An example of a lead chip design in a BGA package is shown in U.S. Pat. No. 5,668,405, issued to Yamashita on Sep. 16, 1997. The Yamashita patent discloses a semiconductor device that has a lead frame attached to the semiconductor chip. Through-holes are provided in a base film that allows solder bumps to connect via the lead frame to the semiconductor device. The Yamashita patent requires several steps of attaching the semiconductor device to the lead frame, then providing sealing resin, and then adding a base film and forming through-holes in the base film. A cover resin is added before solder bumps are added in the through-holes to connect to the lead frame. Thus, the resulting structure lacks the ability to stack devices one on top of another and further requires special test tooling be provided to match the particular grid pattern of the solder bumps.
U.S. Pat. No. 5,677,566, issued to King et al. on Oct. 14, 1997, referenced earlier herein, discloses a semiconductor chip package that includes discrete conductive leads with electrical contact bond pads on a semiconductor chip. The lead assembly is encapsulated with a typical encapsulating material and the solder balls or conductive elements are formed to protrude through the encapsulating material to contact the conductive leads and make contact with an external circuit. Although the semiconductor chip has the leads wire bonded to bond pads located in the center of the die, thereby allowing the conductive leads to be more readily protected upon being encapsulated by the encapsulating material, the chip package construction of the King et al. patent lacks the ability to be stacked one upon another.
With respect to stacking semiconductor chip packages, there are various methods of stacking semiconductor devices in three-dimensional integrated circuit packages known within the art. One such design is disclosed in U.S. Pat. No. 5,625,221, issued to Kim et al. on Apr. 29, 1997. The Kim et al. patent discloses a semiconductor package assembly that has recessed edge portions which extend along at least one edge portion of the assembly. An upper surface lead is exposed therefrom and a top recess portion is disposed on a top surface of the assembly. A bottom recess portion is disposed on the bottom surface of the assembly, such that when the assembly is used in fabricating a stacked integrated circuit module, the bottom recess portion accommodates leads belonging to an upper semiconductor assembly to provide electrical interconnection therebetween. Unfortunately, the assembly requires long lead wires from the semiconductor chip to the outer edges of the assembly. These lead wires add harmful inductance and unnecessary signal delay and can form a weak link in the electrical interconnection between the semiconductor chip and the outer edges. Further, the device profile is a sum of the height of the semiconductor chip, the printed circuit board to which it is bonded, the conductive elements, such as the solder balls, and the encapsulant that must cover the chip and any wire bonds used to connect the chip to the printed circuit board. So, reducing the overall profile is difficult because of the geometries required in having the lead pads on the semiconductor chip along the outer periphery with extended lead wires reaching from the chip to the outer edges of the assembly.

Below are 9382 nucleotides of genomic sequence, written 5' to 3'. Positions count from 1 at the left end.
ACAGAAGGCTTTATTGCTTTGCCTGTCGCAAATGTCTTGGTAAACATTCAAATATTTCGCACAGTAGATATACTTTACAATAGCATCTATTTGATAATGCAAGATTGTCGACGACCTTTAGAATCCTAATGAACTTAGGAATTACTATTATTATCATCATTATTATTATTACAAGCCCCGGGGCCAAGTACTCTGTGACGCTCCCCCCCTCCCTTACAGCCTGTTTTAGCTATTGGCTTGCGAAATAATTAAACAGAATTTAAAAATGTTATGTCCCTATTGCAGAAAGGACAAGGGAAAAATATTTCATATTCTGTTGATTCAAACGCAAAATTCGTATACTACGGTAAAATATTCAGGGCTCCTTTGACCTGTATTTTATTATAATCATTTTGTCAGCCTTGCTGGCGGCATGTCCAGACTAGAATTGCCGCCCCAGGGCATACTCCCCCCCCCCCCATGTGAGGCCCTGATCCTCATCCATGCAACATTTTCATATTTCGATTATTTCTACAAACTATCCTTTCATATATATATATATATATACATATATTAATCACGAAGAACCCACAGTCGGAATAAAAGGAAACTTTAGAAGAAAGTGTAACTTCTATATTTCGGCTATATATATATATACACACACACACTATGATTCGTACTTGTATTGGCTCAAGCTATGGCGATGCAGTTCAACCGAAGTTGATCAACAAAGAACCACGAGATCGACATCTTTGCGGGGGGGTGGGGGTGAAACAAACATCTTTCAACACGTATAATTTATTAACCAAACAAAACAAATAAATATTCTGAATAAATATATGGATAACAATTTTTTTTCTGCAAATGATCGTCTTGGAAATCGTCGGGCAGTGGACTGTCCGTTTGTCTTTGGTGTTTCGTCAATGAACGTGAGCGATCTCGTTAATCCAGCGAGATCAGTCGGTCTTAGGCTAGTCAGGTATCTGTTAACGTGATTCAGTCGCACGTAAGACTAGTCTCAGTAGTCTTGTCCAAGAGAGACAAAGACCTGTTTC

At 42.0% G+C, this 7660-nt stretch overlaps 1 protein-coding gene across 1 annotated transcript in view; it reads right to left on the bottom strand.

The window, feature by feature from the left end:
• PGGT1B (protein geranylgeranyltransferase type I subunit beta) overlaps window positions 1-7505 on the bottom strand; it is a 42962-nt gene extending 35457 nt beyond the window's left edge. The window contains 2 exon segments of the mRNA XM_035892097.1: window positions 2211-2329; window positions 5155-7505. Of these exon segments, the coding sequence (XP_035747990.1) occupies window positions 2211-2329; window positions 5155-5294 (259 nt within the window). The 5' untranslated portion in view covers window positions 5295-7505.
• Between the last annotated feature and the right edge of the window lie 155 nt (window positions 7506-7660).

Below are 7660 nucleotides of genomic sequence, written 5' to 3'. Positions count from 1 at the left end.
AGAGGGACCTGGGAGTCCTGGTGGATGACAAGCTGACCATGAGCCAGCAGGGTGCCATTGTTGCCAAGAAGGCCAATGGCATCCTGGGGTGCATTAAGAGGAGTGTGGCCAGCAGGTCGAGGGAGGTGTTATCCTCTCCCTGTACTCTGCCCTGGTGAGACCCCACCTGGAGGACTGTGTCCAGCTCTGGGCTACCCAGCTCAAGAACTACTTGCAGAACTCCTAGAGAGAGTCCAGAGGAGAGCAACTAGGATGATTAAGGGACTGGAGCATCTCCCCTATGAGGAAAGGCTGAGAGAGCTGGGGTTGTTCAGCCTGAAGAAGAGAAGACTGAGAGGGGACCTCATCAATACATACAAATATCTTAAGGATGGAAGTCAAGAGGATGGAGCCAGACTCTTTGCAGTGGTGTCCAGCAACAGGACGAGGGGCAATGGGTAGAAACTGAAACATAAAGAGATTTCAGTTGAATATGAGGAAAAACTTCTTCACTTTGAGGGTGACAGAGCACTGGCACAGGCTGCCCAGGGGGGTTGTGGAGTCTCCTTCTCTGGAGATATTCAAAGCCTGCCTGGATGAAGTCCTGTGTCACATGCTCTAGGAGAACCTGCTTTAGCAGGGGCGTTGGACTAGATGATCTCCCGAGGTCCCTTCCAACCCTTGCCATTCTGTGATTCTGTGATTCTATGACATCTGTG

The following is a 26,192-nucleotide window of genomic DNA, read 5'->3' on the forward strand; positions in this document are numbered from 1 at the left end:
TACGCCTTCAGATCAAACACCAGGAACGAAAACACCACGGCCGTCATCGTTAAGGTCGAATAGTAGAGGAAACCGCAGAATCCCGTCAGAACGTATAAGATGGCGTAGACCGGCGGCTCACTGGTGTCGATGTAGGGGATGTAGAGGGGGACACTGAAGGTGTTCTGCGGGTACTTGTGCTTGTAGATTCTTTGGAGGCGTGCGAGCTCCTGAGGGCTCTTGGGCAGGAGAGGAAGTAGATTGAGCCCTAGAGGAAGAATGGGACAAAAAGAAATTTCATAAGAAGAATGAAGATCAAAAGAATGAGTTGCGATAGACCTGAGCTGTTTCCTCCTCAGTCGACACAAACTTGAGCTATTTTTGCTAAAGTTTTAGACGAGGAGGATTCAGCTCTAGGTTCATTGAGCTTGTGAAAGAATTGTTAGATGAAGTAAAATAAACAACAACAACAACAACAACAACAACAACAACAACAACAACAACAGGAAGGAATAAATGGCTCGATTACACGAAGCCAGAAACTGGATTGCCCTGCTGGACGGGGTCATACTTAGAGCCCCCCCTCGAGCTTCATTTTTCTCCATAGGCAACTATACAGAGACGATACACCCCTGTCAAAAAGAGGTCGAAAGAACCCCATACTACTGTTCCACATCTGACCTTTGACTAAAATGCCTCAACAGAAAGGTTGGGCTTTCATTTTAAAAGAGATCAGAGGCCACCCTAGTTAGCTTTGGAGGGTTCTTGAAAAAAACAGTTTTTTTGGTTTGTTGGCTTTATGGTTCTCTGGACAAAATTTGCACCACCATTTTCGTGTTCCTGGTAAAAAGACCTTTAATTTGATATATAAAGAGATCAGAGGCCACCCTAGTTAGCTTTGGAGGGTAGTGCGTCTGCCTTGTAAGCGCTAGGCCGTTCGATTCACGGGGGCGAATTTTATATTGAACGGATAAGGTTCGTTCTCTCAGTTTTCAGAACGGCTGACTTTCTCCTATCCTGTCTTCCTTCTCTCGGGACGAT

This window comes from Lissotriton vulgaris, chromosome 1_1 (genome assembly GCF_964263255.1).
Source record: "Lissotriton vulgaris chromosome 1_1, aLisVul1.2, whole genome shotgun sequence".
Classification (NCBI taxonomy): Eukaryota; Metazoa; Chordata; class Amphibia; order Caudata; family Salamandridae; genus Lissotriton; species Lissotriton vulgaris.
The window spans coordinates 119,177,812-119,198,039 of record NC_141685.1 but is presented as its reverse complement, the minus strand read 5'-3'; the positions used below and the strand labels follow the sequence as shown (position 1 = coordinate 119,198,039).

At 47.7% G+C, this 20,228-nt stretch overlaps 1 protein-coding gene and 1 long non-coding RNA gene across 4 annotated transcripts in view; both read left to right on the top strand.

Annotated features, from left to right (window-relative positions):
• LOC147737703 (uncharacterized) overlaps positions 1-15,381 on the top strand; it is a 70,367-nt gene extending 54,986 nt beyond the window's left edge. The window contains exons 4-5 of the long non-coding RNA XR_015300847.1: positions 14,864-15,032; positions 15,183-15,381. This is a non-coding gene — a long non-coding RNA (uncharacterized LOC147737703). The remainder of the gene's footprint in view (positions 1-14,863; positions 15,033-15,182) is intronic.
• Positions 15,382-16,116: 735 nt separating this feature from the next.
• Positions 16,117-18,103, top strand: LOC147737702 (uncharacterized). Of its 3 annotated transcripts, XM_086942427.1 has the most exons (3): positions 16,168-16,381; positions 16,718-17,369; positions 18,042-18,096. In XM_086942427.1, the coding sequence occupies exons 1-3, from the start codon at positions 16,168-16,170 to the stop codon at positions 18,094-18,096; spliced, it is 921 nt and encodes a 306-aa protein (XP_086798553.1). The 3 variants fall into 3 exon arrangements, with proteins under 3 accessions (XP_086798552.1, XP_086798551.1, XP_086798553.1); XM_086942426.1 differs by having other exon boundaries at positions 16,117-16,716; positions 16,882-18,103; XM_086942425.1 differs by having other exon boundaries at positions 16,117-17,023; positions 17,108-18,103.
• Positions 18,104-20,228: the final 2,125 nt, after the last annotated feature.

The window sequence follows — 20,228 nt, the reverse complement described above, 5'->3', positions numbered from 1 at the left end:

It can be appreciated that one of the favorable attributes of BGA chip packages is that the total height or overall thickness of the chip package is quite thin compared to other chip packages. Thus, BGA chip packages lend themselves to be especially suitable for incorporation within memory modules such as SDRAM modules and, in particular, dual in-line memory modules (DIMM).
Accordingly, what is needed within the art is a ball grid array chip package that can be easily burned-in and tested by existing test tooling. Another need within the art is for low-profile ball grid array chip packages that can be stacked so as to have a minimum amount of stack height to allow the production of low-profile dual in-line memory modules, for example. Such low-profile stackable packages would ideally have a lower profile than otherwise provided in the prior art and would ideally be producible with as few production steps as is feasible, yet provide adequate protection of the semiconductor chip during shipping and handling.
According to the present invention, a stackable ball grid array (BGA) or fine ball grid array (FBGA) semiconductor package is disclosed which is particularly suitable for board-on-chip or chip-on-board applications in which low-profile BGA or FBGA semiconductor packages are needed due to space limitations. Such an exemplary need includes, but is not limited to, memory modules used in notebook-sized personal computers, for example.